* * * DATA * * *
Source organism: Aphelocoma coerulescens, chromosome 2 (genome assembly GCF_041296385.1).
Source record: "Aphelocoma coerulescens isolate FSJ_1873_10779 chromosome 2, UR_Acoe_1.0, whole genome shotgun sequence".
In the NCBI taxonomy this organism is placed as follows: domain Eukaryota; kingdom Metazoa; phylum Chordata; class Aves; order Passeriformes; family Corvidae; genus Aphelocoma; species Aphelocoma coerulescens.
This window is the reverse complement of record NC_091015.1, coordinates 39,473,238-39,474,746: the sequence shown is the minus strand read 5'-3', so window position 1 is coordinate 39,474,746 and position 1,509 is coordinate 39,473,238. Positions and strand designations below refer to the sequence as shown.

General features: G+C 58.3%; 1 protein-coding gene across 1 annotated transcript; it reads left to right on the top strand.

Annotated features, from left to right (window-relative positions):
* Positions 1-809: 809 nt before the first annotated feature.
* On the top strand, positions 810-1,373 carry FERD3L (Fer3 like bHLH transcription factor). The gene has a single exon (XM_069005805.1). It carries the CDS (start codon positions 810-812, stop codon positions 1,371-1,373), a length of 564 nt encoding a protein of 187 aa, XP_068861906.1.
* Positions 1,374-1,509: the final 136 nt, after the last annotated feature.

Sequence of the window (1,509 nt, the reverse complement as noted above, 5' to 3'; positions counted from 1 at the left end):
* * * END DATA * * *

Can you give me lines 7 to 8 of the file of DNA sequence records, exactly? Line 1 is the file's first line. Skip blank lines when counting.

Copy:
* Positions 1-809: 809 nt before the first annotated feature.
* On the top strand, positions 810-1,373 carry FERD3L (Fer3 like bHLH transcription factor). The gene has a single exon (XM_069005805.1). It carries the CDS (start codon positions 810-812, stop codon positions 1,371-1,373), a length of 564 nt encoding a protein of 187 aa, XP_068861906.1.